The color pink smells fruity and the color orange gives off a musty odor no matter where you’re from in the world. A new study published in PLOS One, conducted by a team of international researchers, detailed their findings. It sought to determine whether the association between smells and colors are hardwired in our brains or culturally influenced.

Previously, researchers believed the color-odor association only occurred in people who were diagnosed with synesthesia, a rare condition that links one of the five senses to something unrelated, such as being able to actually see sounds. Some researchers have also been able to make scientific connections between odors, musical notes, and geometric shapes that prove it’s hardwired into the brain, however ,studies up until this point haven’t been able to prove the color-odor relationship.

Colors have now been scientifically proven to have the same links to certain smells on a global scale, which means there’s something happening on a neurological level. Researchers studied 20 people in each of the six different cultural groups, which included Dutch, Netherlands-residing Chinese, German, Malay, Malaysian Chinese, and American, according to The Huffington Post.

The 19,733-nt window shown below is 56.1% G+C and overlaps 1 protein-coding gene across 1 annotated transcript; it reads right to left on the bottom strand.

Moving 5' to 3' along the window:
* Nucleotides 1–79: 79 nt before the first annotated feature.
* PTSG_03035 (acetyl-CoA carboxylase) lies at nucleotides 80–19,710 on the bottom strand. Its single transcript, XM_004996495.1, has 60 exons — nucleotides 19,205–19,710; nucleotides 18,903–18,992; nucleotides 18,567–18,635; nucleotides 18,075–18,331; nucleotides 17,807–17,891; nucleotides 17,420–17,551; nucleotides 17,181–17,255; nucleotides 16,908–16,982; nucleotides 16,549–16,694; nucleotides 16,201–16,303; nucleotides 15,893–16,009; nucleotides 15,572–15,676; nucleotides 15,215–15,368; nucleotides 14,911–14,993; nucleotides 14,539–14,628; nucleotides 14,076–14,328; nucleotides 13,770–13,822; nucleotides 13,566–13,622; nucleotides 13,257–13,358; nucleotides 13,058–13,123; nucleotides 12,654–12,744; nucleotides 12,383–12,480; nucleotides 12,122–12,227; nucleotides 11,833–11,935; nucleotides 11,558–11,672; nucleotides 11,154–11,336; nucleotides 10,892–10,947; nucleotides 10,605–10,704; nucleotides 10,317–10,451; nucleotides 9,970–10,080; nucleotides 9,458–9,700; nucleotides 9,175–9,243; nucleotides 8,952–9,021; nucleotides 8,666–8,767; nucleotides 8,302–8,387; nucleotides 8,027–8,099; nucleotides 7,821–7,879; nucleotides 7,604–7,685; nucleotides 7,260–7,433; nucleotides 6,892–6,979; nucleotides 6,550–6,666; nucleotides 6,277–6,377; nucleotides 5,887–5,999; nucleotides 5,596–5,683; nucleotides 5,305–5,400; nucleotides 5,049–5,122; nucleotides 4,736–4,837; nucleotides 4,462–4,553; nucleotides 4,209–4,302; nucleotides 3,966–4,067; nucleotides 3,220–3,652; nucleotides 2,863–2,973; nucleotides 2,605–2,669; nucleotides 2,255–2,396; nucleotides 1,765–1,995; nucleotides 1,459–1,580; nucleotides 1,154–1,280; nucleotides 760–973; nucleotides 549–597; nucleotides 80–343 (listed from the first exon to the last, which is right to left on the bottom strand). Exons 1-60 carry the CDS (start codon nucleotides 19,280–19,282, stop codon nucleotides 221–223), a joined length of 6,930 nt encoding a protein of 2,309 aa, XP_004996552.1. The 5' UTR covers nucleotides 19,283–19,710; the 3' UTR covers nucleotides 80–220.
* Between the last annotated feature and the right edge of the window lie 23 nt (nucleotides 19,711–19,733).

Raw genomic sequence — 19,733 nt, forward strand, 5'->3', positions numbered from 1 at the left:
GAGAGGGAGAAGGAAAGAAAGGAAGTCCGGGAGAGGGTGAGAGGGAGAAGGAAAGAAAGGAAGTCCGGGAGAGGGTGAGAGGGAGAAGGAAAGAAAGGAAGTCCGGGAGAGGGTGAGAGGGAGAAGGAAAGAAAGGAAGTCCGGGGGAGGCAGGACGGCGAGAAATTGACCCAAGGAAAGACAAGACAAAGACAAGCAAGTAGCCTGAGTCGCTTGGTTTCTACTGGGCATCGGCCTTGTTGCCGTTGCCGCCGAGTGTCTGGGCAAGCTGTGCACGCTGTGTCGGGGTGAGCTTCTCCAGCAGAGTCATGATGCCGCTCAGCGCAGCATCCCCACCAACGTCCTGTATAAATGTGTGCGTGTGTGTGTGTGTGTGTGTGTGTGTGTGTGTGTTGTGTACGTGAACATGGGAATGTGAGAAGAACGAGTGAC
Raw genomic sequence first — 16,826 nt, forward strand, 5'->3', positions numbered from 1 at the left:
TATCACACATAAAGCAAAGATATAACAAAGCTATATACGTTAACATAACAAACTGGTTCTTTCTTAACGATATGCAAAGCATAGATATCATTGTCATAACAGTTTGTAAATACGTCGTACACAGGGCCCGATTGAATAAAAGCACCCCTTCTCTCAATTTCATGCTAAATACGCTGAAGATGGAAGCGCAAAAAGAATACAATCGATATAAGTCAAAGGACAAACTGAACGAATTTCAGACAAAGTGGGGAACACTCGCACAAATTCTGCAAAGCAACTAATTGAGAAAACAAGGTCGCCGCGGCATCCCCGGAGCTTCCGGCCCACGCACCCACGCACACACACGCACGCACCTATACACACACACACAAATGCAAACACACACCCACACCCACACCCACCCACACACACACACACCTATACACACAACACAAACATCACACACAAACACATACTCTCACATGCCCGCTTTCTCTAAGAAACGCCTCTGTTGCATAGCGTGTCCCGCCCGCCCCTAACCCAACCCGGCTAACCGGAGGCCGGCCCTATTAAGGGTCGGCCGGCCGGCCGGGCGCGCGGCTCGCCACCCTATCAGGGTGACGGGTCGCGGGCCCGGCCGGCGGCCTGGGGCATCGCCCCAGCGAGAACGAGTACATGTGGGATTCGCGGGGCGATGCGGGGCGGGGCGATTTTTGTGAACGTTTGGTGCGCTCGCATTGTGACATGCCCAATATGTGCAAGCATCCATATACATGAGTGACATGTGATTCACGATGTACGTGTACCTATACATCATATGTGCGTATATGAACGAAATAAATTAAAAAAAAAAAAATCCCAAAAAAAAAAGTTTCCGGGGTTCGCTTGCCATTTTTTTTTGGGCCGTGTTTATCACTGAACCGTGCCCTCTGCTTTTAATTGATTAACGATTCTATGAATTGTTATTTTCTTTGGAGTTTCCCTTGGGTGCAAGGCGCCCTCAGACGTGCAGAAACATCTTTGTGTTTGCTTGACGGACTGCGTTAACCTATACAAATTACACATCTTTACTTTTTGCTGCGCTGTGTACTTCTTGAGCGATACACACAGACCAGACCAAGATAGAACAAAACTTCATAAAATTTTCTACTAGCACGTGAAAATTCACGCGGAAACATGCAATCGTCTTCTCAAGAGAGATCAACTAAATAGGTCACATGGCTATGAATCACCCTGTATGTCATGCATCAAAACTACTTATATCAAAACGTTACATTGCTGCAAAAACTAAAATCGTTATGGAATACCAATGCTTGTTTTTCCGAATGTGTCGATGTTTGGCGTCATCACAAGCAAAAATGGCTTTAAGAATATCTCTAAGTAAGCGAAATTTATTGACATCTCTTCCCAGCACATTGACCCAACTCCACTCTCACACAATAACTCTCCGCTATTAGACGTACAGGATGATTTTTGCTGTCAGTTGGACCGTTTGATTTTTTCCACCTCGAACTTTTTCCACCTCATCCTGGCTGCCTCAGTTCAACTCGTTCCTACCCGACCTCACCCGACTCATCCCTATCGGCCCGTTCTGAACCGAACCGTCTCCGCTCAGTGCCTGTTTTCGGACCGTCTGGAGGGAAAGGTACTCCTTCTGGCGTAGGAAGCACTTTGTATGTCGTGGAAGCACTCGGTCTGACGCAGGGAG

Researchers gave each person 14 odor pens with a palette containing 36 different unnamed colors. They asked the participants to sniff the pens and rate which colors were the least and most likely to pair together. No matter what culture the participant was from, they made similar associations with regard to the relationship between smell and color, which proves it’s not a culturally influenced phenomenon.

They hypothesized that color-odor associations would be different between cultures, just as language, marriage age, travel experiences, and frequency of cooking are all closely tied to each culture a person belongs to. But that wasn’t the case. Although all cultures shared similar association results, it was the American participants that were most similar to each culture, while Malaysians tended to be the most dissimilar.

Participants largely agreed that fruity scents smelled like the color pink and red, while musty scents smelled like the color orange and brown. The smells of soaps had people linking them to light pastel colors, while plastic smells conjured up a dark, neutral palette connection.

The fact that most surprised scientists was that these people didn’t have synesthesia, which affects approximately one in 27 people at different neurological levels of strength. Some can taste music, colors, shapes, and even people’s emotions. But for those of us with the regular five senses, the discovery shows that something is at play in our brains too, and maybe one day scientists will be able to uncover the full potential of these sense crossovers.

Source: Levitan CA, Ren J, Woods AT, et al. Cross-Cultural Color-Odor Associations. PLOS One. 2014.